Regards, Denis: iMac mid-2015, 5K 27”, GPU 2GB, Ram 24GB, HDD 3TB, macOS 11.2.3, LrC 10.2, Lr 4.1, Ps 22.3, Pr 14.8.0; Camera OM-D E-M1.

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Adobe Community Professional ,
May 11, 2019 May 11, 2019

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bakubo  wrote

In the past I have made a couple of Blurb books with LR Classic CC book module and uploaded them directly from LR. You choose the type and size of paper and it is not clear what kind of output sharpening LR does when it uploads.  Do you know?

None; all output sharpening is targeted for ink jet technology, Blurb is using a totally different kind of device using halftone dots. In the Print Module, your options are three strengths for two papers using ink jet output. This was based on the Pixel Genius PhotoKit Sharpener II product and Adobe didn't take the halftone (or contone) sharpening algorithms for output to those kinds of print technologies.

Author “Color Management for Photographers" & "Photoshop CC Color Management" (pluralsight.com)

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Explorer ,
Nov 19, 2019 Nov 19, 2019

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Too bad they didnt take the whole product...and find a substantive way to show their appreciation.

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Explorer ,
May 11, 2019 May 11, 2019

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Thanks to everyone who has replied.  Okay, so it is believed that the LR book module does not do any output sharpening on the files it uploads to Blurb?

I am still trying to figure out though what I should use in the export window for output sharpening when the photo files will be imported into BookWright.  I thought that if I knew what LR does when it sends photos to Blurb then I should probably try to do the same.  Should I turn output sharpening off in this case?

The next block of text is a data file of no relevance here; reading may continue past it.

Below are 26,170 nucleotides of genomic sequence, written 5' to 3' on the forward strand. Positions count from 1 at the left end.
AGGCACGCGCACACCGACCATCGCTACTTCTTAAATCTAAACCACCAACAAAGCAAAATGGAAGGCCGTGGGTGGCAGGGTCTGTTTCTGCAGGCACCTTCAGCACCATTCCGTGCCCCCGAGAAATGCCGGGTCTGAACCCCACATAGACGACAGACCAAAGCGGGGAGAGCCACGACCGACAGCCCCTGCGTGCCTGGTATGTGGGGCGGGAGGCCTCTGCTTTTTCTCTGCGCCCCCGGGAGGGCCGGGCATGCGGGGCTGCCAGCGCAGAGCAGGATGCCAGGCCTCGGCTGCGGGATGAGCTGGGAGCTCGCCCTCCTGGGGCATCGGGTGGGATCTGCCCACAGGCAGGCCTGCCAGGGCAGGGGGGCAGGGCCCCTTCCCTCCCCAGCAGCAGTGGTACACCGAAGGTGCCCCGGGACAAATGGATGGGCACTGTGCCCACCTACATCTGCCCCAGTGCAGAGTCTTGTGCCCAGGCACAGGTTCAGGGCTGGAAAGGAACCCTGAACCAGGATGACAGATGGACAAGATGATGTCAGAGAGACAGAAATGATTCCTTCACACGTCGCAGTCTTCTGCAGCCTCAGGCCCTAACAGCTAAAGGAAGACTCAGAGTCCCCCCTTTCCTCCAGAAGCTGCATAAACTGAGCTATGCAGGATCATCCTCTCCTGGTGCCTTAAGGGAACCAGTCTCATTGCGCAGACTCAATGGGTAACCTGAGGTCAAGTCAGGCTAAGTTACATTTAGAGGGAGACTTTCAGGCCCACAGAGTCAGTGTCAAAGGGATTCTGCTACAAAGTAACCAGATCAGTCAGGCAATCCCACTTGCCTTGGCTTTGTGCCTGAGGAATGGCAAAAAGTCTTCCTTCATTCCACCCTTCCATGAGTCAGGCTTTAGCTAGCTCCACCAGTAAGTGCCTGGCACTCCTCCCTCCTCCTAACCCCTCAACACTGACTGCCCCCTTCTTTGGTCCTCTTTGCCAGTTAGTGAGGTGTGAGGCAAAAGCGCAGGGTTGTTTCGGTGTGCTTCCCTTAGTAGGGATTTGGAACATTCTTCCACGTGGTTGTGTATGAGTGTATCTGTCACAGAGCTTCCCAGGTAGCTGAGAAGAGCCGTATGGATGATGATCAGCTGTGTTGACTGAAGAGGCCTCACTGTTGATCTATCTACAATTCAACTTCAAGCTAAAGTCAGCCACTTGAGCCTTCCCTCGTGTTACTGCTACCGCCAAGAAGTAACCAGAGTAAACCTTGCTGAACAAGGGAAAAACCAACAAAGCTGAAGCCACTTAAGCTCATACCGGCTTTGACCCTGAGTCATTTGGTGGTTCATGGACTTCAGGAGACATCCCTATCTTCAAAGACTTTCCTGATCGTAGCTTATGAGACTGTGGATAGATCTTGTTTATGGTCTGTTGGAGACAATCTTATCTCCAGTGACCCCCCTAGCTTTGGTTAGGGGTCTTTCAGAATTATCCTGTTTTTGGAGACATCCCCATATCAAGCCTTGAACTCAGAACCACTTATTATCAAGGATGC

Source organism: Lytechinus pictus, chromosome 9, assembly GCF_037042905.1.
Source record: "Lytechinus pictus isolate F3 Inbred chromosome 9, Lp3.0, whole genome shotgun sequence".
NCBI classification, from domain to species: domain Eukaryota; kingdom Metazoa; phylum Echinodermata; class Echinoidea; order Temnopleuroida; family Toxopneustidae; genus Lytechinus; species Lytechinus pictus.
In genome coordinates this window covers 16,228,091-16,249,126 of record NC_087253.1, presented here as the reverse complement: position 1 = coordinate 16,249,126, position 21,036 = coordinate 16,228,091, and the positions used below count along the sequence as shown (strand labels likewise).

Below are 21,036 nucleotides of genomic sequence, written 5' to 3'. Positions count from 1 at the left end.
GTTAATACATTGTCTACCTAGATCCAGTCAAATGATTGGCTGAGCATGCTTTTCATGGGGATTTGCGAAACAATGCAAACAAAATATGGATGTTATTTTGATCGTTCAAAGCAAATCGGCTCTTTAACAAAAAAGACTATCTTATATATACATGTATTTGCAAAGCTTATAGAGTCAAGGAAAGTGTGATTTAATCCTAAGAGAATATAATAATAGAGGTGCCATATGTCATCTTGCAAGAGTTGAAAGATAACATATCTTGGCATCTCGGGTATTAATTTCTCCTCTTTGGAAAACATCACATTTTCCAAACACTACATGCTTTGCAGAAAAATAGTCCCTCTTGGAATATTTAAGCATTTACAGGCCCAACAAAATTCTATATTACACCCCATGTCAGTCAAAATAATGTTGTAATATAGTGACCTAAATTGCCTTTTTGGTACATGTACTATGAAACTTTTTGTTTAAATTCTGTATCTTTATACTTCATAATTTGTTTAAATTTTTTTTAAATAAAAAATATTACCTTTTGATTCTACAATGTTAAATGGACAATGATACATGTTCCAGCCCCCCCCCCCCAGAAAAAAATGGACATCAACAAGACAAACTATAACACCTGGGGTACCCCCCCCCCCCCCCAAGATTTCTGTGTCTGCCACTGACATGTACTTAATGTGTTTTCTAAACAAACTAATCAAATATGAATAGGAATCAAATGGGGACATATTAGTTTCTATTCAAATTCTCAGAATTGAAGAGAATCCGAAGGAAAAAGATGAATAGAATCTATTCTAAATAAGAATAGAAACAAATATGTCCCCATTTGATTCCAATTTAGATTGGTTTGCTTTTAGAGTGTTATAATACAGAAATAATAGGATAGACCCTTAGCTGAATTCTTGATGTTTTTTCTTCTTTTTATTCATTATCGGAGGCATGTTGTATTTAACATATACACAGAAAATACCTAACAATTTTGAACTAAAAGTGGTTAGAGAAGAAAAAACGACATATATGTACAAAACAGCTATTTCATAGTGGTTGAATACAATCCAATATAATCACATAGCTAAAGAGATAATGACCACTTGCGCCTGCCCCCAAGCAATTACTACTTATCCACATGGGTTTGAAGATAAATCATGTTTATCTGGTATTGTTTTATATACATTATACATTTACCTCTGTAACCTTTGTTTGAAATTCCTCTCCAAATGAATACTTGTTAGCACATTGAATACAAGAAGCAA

And, yes, I realize trying something, uploading the book, buying the book, waiting for it to arrive here to Japan, examining it, trying something else, and repeating that is the ideal way.  It is quite expensive though because in addition to the price of the book each time there is the expensive shipping to Japan and it usually takes 4-6 weeks each time to receive it.  I would prefer to get it right or as close to right the first time. 🙂  I have been reasonably satisfied with the books I made using the LR book module so if I did the same with regards to output sharpening that it does then that would probably be okay.

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Adobe Community Professional ,
May 11, 2019 May 11, 2019

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i don’t think the book module does anything. You can test this by exporting

to pdf instead of sending to blurb and extracting the images and comparing

to the originals. I would also be extremely surprised if the book Wright

software does anything special either. At most either software will

downscale your images to around 300 ppi in order to save bandwidth but it

might not even do that. This output sharpening is a very esoteric thing and

hard to get right which is why testing is a good idea but I get that this

is a costly prospect both in time and money.

Even though the printing technology is different than inkjet (these are

laser printers for small numbers of copies and digital offset for larger

numbers) using the output sharpening from Lightroom will absolutely improve

the printed images. Testing will show this to be true. What is optimal is

really hard to say and ultimately depends on your taste too. I think in

general you don’t need to bother as you have very little control over the

printing chain and just have the software take care of it. If you really

want to try and control it scale your images on export to about 300 ppi and

apply low output sharpening for glossy paper. If they do some extra

sharpening it won’t be overdone and if they don’t it will look a bit better

than without. I would ‘t bother personally and just export at a high enough

resolution for the prints in the book.

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Adobe Community Professional ,
May 11, 2019 May 11, 2019